Siem Reap, Cambodia, 22 Nov 2017
Siem Reap, Cambodia, 20 November 2017 – Targeting a 10-percent increase in fish abundance in the Mekong and Sekong Rivers by 2021, fisheries experts from Cambodia and Lao PDR shared today the progress in fish monitoring activities that set a baseline, and continued discussions on the formation of a joint fisheries management plan to reach that goal.
In the Mekong – Sekong river basins along the two countries’ border provinces, fish stock is declining year by year due to multiple pressures including exploitative fishing practices, increasing hydro-development and unavoidable climate change. In order to reverse the declining trend, the two countries have been collaborating through a bilateral project to set up a mechanism to jointly manage and preserve fisheries resources along the border to improve livelihoods and regional food security.
At a meeting held in Siem Reap, fisheries experts from the Mekong – Sekong transboundary fisheries management project reported on national activities from the joint fisheries monitoring programme, in which the catch rates, size and type of fish and other vital characteristics of five migratory white fish species are measured and recorded for assessment and analysis. For the last 6-12 months, 12 fishermen from each country who received training logged the vital information of fish resources in the provinces of Champassak and Attapeu in Lao PDR and Stung Treng and Kratie in Cambodia.
The monitoring results are currently being analysed and, once completed, will become a baseline for the long-term joint fisheries management plan under development. The plan is aimed at increasing fish catch rates by 10 percent within four years, by reducing illegal fishing activities in the transboundary conservation pool by 50 percent and eliminating the use of a traditional but illegal fishing gear called Lee Trap in the Khone Falls by 80 percent.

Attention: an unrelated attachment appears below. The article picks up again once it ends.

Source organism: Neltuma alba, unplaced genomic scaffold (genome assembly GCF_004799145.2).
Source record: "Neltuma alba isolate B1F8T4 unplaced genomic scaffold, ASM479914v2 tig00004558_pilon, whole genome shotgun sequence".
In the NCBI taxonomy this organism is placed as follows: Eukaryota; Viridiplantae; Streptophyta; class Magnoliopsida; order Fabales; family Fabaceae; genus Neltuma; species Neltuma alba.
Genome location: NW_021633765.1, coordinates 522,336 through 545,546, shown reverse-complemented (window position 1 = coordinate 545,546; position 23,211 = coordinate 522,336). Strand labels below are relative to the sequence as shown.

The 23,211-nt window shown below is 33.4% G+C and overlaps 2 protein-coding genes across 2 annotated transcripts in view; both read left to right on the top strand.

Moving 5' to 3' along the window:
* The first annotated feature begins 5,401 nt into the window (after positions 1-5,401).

During the meeting, the experts exchanged ideas on the roles and responsibilities of a joint fisheries management body they are aiming to establish, and discussed details of a management plan to reduce illegal fishing activities and illegal gear use. Through discussions, they became increasingly aware that the management body needs to continue the joint monitoring programme to assess the ever-changing situation, set up measures to control illegal fishing activities, share data and activity records, and evaluate the implementation of management activities for improvement.
“We have discussed very important issues today, informing the progress of a fisheries monitoring programme, and the development of a technical coordination group and a fisheries management action plan,” said Te Navuth, Secretary-General of the Cambodian National Mekong Committee, who co-chaired the meeting. “It’s very important for Mekong cooperation because fisheries resources are common resources for not only Cambodia and Lao PDR but also Thailand and Viet Nam. What the project is aiming for is in line with the 1995 Mekong Agreement, and best practices coming out of this project would eventually support the livelihoods of local people in the region.”
To continue the development of the joint management plan, the experts agreed to meet again in February 2018.
The fisheries management project is part of the five bilateral projects under the Mekong Integrated Water Resources Management Project of the Mekong River Commission, which promotes coordinated planning and management of water resources for sustainable development of the Lower Mekong Basin. Funded by the World Bank, the bilateral projects are slated for completion in 2018.
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